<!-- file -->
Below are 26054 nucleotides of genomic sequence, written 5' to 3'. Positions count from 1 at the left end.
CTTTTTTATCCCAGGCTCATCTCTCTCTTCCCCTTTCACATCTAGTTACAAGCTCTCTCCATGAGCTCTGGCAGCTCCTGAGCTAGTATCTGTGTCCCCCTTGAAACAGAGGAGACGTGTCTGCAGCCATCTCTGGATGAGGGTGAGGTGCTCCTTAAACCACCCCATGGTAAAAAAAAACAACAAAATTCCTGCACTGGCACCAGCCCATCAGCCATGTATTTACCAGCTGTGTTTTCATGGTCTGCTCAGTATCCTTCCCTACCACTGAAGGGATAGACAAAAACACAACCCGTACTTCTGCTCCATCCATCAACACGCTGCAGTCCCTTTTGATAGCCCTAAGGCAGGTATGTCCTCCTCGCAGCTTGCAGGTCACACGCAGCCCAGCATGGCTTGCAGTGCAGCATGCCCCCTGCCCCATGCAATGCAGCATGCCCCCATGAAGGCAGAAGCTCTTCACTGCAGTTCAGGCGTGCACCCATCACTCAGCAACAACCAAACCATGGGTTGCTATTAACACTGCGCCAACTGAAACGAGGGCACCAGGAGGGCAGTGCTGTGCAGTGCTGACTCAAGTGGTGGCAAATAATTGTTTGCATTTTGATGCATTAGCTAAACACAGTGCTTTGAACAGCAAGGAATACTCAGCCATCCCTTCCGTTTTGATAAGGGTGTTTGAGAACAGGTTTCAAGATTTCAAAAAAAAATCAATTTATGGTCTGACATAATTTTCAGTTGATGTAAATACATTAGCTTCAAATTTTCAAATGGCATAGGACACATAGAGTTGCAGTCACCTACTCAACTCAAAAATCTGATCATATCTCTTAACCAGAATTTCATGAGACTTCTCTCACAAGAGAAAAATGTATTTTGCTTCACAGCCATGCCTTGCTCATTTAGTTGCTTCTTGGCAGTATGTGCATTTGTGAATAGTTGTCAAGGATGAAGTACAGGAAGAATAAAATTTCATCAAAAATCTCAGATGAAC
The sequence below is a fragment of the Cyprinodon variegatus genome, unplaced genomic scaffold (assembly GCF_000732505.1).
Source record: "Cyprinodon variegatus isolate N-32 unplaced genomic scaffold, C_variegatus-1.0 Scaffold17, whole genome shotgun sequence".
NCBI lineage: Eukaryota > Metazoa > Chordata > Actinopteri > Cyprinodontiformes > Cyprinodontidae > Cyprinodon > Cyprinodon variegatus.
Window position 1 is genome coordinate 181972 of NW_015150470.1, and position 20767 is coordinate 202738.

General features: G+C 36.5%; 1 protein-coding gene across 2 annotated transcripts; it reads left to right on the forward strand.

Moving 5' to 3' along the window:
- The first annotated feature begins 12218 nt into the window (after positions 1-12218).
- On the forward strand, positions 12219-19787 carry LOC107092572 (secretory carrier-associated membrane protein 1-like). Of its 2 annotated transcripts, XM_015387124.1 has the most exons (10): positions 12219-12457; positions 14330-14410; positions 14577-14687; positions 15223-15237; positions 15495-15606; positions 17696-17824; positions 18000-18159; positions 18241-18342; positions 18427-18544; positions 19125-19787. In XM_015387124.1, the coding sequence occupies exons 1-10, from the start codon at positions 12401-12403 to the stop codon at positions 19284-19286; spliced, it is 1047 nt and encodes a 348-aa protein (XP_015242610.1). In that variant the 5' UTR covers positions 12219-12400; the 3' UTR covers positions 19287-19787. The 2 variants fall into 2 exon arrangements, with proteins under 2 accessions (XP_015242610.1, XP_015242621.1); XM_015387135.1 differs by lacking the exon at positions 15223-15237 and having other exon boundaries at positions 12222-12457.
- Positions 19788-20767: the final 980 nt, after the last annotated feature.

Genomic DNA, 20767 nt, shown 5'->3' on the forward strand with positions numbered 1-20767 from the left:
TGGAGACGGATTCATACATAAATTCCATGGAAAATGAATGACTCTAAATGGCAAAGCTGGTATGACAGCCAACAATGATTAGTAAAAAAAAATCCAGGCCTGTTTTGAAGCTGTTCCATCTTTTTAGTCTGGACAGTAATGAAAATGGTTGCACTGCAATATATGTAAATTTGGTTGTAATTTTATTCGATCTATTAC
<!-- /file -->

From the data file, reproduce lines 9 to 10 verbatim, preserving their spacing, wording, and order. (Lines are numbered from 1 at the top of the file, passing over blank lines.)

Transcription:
- The first annotated feature begins 12218 nt into the window (after positions 1-12218).
- On the forward strand, positions 12219-19787 carry LOC107092572 (secretory carrier-associated membrane protein 1-like). Of its 2 annotated transcripts, XM_015387124.1 has the most exons (10): positions 12219-12457; positions 14330-14410; positions 14577-14687; positions 15223-15237; positions 15495-15606; positions 17696-17824; positions 18000-18159; positions 18241-18342; positions 18427-18544; positions 19125-19787. In XM_015387124.1, the coding sequence occupies exons 1-10, from the start codon at positions 12401-12403 to the stop codon at positions 19284-19286; spliced, it is 1047 nt and encodes a 348-aa protein (XP_015242610.1). In that variant the 5' UTR covers positions 12219-12400; the 3' UTR covers positions 19287-19787. The 2 variants fall into 2 exon arrangements, with proteins under 2 accessions (XP_015242610.1, XP_015242621.1); XM_015387135.1 differs by lacking the exon at positions 15223-15237 and having other exon boundaries at positions 12222-12457.